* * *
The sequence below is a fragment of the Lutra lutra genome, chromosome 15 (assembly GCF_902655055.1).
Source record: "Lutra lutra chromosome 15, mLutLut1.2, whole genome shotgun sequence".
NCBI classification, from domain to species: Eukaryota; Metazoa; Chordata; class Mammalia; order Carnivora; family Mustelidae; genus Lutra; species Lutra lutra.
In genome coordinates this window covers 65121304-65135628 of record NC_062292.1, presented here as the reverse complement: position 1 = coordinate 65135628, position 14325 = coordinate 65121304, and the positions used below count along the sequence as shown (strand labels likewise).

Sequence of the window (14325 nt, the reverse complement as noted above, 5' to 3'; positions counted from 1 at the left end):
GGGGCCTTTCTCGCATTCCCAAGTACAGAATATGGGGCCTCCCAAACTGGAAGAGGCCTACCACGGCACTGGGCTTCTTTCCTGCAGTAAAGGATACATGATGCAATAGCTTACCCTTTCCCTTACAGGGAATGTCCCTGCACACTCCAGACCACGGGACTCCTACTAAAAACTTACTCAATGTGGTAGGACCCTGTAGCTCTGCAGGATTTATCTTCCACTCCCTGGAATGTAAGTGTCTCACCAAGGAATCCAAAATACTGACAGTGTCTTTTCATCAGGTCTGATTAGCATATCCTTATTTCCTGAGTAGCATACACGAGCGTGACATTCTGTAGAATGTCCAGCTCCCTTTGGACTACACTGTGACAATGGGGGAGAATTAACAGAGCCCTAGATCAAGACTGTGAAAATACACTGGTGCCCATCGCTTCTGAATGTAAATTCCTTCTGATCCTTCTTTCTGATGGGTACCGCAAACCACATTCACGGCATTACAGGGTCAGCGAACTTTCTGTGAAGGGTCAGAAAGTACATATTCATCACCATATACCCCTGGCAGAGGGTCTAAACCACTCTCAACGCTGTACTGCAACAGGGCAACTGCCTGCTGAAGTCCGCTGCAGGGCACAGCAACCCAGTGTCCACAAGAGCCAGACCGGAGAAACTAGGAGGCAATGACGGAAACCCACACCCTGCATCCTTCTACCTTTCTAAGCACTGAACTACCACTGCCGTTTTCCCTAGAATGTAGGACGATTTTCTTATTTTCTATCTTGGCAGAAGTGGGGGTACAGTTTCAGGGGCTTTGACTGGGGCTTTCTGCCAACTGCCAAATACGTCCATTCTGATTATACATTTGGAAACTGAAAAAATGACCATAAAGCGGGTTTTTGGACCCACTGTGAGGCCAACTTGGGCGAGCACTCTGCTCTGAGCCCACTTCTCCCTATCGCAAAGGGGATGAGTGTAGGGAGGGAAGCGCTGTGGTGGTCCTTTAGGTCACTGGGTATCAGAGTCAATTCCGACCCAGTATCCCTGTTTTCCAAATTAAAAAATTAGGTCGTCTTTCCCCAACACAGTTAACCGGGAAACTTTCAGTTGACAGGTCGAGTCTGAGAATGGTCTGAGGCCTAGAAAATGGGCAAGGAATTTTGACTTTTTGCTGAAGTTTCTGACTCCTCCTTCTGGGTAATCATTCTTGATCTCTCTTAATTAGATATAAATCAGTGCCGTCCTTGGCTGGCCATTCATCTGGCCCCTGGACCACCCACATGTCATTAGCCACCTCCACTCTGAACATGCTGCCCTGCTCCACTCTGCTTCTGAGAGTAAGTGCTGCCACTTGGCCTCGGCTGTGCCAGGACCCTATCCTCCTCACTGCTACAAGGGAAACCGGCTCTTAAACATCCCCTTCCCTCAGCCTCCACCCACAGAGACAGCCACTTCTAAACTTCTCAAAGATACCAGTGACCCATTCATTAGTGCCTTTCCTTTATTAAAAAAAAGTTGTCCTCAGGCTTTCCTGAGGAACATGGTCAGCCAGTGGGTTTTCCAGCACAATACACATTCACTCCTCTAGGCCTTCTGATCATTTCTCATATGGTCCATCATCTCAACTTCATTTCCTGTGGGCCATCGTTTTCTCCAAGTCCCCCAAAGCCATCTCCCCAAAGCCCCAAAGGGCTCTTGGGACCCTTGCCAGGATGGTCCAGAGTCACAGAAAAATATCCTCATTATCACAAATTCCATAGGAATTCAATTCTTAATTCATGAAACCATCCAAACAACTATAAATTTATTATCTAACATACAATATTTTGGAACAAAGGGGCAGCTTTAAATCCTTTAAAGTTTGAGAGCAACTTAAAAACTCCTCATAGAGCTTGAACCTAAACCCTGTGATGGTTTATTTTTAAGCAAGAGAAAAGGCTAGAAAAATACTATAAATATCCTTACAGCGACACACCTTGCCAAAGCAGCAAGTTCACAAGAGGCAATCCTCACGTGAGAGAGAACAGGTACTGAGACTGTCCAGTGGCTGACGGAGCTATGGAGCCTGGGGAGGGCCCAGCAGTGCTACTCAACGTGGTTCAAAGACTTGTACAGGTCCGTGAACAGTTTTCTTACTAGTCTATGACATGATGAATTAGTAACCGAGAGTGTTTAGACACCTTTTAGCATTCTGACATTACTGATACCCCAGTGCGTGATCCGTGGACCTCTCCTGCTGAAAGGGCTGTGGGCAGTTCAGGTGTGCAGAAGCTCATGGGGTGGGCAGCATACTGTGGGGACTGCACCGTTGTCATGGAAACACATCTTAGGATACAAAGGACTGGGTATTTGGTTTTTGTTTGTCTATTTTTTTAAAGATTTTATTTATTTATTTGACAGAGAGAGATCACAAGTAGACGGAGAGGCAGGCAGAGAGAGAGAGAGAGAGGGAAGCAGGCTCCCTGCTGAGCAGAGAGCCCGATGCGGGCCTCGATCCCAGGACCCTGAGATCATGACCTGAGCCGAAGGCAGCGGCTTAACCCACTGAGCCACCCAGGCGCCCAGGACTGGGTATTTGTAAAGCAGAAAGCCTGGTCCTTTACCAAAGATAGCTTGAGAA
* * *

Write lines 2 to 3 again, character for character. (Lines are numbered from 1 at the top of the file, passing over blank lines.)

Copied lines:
Source record: "Lutra lutra chromosome 15, mLutLut1.2, whole genome shotgun sequence".
NCBI classification, from domain to species: Eukaryota; Metazoa; Chordata; class Mammalia; order Carnivora; family Mustelidae; genus Lutra; species Lutra lutra.